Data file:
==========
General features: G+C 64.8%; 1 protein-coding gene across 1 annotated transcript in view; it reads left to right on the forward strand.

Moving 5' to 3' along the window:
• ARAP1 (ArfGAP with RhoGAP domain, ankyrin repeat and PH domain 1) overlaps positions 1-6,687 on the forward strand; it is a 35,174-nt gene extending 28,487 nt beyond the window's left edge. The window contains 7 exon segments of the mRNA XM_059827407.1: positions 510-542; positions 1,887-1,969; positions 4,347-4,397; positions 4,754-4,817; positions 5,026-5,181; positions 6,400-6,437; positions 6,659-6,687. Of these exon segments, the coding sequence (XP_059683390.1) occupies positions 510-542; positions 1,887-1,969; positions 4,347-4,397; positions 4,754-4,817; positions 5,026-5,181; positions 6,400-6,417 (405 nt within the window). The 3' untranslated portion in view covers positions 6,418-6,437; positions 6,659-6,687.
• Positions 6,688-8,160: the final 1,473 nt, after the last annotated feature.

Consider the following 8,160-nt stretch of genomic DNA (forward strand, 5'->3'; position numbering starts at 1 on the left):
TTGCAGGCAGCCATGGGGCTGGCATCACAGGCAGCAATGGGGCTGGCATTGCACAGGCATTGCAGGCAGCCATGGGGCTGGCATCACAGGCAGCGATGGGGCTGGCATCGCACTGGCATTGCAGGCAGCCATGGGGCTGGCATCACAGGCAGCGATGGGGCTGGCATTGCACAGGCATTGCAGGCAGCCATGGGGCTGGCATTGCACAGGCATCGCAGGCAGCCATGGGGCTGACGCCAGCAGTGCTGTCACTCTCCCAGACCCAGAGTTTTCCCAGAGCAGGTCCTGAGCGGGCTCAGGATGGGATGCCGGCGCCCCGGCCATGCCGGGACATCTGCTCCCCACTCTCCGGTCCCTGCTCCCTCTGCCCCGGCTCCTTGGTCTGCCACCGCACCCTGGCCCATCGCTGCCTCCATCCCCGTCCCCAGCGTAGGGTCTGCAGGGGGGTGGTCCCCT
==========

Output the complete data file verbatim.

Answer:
General features: G+C 64.8%; 1 protein-coding gene across 1 annotated transcript in view; it reads left to right on the forward strand.

Moving 5' to 3' along the window:
• ARAP1 (ArfGAP with RhoGAP domain, ankyrin repeat and PH domain 1) overlaps positions 1-6,687 on the forward strand; it is a 35,174-nt gene extending 28,487 nt beyond the window's left edge. The window contains 7 exon segments of the mRNA XM_059827407.1: positions 510-542; positions 1,887-1,969; positions 4,347-4,397; positions 4,754-4,817; positions 5,026-5,181; positions 6,400-6,437; positions 6,659-6,687. Of these exon segments, the coding sequence (XP_059683390.1) occupies positions 510-542; positions 1,887-1,969; positions 4,347-4,397; positions 4,754-4,817; positions 5,026-5,181; positions 6,400-6,417 (405 nt within the window). The 3' untranslated portion in view covers positions 6,418-6,437; positions 6,659-6,687.
• Positions 6,688-8,160: the final 1,473 nt, after the last annotated feature.

Consider the following 8,160-nt stretch of genomic DNA (forward strand, 5'->3'; position numbering starts at 1 on the left):
TTGCAGGCAGCCATGGGGCTGGCATCACAGGCAGCAATGGGGCTGGCATTGCACAGGCATTGCAGGCAGCCATGGGGCTGGCATCACAGGCAGCGATGGGGCTGGCATCGCACTGGCATTGCAGGCAGCCATGGGGCTGGCATCACAGGCAGCGATGGGGCTGGCATTGCACAGGCATTGCAGGCAGCCATGGGGCTGGCATTGCACAGGCATCGCAGGCAGCCATGGGGCTGACGCCAGCAGTGCTGTCACTCTCCCAGACCCAGAGTTTTCCCAGAGCAGGTCCTGAGCGGGCTCAGGATGGGATGCCGGCGCCCCGGCCATGCCGGGACATCTGCTCCCCACTCTCCGGTCCCTGCTCCCTCTGCCCCGGCTCCTTGGTCTGCCACCGCACCCTGGCCCATCGCTGCCTCCATCCCCGTCCCCAGCGTAGGGTCTGCAGGGGGGTGGTCCCCT